On Saturday, two of UM’s top dance groups strutted their stuff at their annual performances.
The Indian Student Association hosted their fifth annual Miami Mayhem dance competition, which featured Garba/Rass dance teams from across the nation. The same evening, Miami Ballroom hosted their second annual Dancing with the UMiami Stars, which brought together UM “celebrities” from Sebastian the Ibis to SG President Brandon Mitchell to dance from the trophy.
UM is home to multiple dance groups, each with a unique style. Here is a look at five of these groups.
KAOS, the university’s only co-ed hip-hop dance group, is shattering the concept that hip-hop requires baggy clothes, hulking muscles and a tough demeanor.
The 17-member group meets twice a week for two hours to go over routines, learn new choreography by their own team members and also prepare innovative pieces for their semester showcase. In the past, KAOS has featured the burlesque style and lap dances, an audience favorite, in their performances.
“While hip-hop is our predominate style we also have many dancers whose strengths lie in contemporary or lyrical,” KAOS President Julianne Byun said. “Everyone on the team has their own niche, so while we stay true to our roots we do a lot of incorporating in our routines.”
The waltz and foxtrot are no longer just something your grandparents dance.
Miami Ballroom offers classes in two categories of dance, standard and Latin. The standard dances include the waltz, tango and the foxtrot and the Latin dances include the cha-cha, samba and rumba.
Within Miami Ballroom there is a competition and performance team, which has 15 members, and a club, which has about 50-60 members of students, faculty and Miami locals, according to President Kathleen Munley.
“People usually prefer Latin because it’s more fun and upbeat,” Munley said. “Standard is what people see as more ‘old people’ dancing. We did a modern twist and performed ballroom to the song ‘Cooler than Me’ to show people ballroom is cool.”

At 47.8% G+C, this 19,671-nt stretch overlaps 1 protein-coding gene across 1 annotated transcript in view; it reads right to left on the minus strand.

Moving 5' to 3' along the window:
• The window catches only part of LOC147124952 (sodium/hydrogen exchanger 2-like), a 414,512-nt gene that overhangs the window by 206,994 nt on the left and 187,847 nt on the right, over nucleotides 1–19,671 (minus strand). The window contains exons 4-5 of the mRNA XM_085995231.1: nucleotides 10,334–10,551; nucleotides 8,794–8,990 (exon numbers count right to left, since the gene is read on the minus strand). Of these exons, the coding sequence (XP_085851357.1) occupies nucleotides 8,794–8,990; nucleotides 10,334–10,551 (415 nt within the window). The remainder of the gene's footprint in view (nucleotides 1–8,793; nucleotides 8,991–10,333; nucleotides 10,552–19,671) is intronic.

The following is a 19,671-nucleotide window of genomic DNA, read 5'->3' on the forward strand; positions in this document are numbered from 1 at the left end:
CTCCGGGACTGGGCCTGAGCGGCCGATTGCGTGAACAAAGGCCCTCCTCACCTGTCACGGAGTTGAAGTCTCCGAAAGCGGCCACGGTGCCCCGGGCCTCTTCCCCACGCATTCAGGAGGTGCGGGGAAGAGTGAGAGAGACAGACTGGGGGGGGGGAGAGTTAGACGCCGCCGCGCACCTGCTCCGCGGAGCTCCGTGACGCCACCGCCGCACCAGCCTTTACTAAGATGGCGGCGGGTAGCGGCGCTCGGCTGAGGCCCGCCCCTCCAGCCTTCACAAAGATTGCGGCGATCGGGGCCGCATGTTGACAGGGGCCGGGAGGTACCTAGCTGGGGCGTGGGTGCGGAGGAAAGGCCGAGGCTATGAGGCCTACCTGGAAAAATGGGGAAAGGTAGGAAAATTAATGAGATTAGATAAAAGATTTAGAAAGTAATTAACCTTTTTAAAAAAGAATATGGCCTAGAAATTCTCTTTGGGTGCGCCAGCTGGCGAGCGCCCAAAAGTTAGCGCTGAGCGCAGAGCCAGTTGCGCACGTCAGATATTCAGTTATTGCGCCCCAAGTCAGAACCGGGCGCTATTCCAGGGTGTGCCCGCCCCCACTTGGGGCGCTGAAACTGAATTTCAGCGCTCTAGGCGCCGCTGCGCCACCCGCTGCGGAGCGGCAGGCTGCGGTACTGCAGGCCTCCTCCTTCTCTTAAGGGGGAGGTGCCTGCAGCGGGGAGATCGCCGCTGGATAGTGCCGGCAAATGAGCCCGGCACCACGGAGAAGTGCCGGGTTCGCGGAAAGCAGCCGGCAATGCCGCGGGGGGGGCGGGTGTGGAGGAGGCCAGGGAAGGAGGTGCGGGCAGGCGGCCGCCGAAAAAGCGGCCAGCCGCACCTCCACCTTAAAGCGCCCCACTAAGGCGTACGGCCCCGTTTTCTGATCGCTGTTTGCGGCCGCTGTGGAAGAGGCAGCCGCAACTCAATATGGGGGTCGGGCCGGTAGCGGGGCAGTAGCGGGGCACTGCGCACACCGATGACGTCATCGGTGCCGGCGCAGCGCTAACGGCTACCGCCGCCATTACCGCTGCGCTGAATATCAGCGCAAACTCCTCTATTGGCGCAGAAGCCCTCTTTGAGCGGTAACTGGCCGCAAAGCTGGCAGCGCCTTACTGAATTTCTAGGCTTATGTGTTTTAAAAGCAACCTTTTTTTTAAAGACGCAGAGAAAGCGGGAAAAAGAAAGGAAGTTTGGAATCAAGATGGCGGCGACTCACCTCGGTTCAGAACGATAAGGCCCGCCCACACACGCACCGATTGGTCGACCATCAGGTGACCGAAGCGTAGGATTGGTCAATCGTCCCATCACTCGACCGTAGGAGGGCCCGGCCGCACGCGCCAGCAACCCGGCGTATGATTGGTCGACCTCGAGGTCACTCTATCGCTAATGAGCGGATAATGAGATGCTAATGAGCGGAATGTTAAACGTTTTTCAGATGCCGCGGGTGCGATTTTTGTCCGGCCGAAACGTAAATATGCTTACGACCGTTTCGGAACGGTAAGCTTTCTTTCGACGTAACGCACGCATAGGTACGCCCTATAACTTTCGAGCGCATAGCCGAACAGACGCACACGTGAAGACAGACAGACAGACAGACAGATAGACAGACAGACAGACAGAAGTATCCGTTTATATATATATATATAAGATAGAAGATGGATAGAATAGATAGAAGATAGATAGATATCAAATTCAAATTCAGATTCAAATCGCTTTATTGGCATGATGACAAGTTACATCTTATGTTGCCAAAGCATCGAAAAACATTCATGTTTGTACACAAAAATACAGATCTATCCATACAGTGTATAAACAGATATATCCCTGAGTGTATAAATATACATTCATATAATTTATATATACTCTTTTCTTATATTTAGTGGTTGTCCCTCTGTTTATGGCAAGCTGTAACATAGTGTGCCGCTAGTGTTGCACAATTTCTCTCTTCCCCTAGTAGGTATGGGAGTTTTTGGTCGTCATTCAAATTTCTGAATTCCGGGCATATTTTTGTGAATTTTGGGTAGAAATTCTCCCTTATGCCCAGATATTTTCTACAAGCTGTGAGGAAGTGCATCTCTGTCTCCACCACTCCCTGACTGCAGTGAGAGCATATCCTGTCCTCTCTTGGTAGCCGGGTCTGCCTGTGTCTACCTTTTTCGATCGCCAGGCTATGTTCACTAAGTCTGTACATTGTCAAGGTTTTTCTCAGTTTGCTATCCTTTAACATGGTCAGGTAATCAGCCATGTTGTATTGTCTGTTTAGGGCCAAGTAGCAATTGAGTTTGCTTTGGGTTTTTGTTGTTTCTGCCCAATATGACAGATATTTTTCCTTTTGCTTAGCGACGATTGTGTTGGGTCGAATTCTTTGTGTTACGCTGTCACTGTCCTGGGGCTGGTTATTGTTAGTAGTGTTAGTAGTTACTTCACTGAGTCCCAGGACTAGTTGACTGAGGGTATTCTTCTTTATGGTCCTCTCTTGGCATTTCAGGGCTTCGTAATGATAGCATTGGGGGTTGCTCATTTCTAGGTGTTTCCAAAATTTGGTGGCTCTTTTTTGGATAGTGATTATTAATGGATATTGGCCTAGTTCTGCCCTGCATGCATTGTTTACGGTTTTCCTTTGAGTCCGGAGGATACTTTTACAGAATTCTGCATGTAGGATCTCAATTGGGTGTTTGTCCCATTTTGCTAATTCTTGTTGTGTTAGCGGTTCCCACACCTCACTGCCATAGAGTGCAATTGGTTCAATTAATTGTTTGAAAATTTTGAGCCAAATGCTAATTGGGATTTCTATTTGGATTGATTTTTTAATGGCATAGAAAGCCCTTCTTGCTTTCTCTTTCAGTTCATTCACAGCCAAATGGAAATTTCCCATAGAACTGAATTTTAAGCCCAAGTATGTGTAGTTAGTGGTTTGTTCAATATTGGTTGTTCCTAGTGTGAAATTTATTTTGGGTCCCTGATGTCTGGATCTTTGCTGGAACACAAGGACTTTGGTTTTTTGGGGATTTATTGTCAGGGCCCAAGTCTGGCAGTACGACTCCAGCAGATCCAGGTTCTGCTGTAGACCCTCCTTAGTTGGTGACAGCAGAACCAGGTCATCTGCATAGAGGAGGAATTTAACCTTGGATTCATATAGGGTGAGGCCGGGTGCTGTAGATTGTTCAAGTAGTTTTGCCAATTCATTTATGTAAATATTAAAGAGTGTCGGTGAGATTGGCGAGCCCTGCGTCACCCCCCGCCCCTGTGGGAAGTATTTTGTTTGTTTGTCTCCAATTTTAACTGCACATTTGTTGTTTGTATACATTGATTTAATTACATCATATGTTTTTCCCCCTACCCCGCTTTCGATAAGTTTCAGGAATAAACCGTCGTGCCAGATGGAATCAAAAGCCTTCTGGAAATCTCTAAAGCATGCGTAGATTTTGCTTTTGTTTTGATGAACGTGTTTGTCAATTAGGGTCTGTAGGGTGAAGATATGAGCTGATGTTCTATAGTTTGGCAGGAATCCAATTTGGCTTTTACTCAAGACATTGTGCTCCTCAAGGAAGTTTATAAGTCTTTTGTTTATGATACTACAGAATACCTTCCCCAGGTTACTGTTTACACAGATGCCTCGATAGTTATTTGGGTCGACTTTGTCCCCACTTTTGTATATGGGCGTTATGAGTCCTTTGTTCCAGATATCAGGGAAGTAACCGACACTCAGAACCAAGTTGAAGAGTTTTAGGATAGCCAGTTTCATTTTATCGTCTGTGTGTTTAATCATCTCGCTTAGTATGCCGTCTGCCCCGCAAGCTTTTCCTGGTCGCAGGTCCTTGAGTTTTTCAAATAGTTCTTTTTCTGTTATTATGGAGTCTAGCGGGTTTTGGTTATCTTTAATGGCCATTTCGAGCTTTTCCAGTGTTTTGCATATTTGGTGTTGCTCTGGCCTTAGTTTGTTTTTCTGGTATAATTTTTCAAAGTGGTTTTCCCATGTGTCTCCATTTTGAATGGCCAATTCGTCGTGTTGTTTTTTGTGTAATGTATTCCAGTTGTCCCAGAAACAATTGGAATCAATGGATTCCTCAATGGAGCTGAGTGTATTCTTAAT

Once a month, club members are given an opportunity to show off their skills at a social. It gives them the opportunity to practice the steps and moves they have learned.
This weekend’s Miami Mayhem was hosted by UM’s Hurricane SwaggeRaas dance team.
SwaggeRaas’ routines feature Garba/Raas, a high-energy, Indian dance rooted in ethnic folk dances from the Indian state of Gujarat.
“It’s time-consuming, but it’s worth it,” said freshman Puja Patel, who is a member of SwaggeRaas and performed in Mayhem.
Garba is primarily a solo dance performed in a circular fashion while Raas is done in pairs using a stick called a dandia.
SwaggeRaas is one of ISA’s three dance groups: Hurricane Bhangra showcases traditional folk dances from the Indian state of Punjab; UMiami Thaalam, or UFusion, is ISA’s all-girls dance team that combines traditional Indian dances with hip-hop dance moves.
The girls of Miami Motion like to turn, kick and leap their way into the hearts of students by performing at on-campus events.
The all-girl jazz and lyrical dance team is a group of “friends who come together to dance,” according to Miami Motion President Joanie Oben.
Miami Motion has gone from a group of 10 to 15 dancers to a strong team of around 25 since its formation five years ago. With more girls auditioning, the process has become very selective, sophomore Chrissy Houston said.
The group has also worked their way up to performing at three to four events each semester.
“Our goal right now is to keep growing our presence at school,” Oben said.
When Miami Motion performs at pep rallies, they use high-energy dances to get the crowd excited. Their jazz technique is peppy, like something out of a music video, Oben said.
The girls performed a song from the movie “Burlesque” at a Greek Week event last Friday night. Freshman Taylor Burnbaum, a new member, said they wanted to “liven up the crowd” with their “sassy” style.
Every Wednesday night, Salsa Craze offers a fun, party-like environment for the UM and Miami communities to learn how to dance salsa.
“It is a big family, everyone is very welcoming and if you love it, you’re just drawn into in and everybody accepts you,” said Salsa Craze President Dagmara Danek.
At the beginning of each lesson, dancers are split up into different groups based on their level. There are four different levels: beginner, intermediate, advanced, and masters.
“Regardless of how I feel starting class, I always end up with a smile on my face,” said sophomore Adrian Lugo.
After dancers have mastered a certain set of moves, the instructors can promote them to the next level. Students who reach the master level can also train to become instructors.
Story compiled by Isabel Brador, Ashley Martinez, Alexander Gonzalez, Lyssa Goldberg and Daniel Cepero.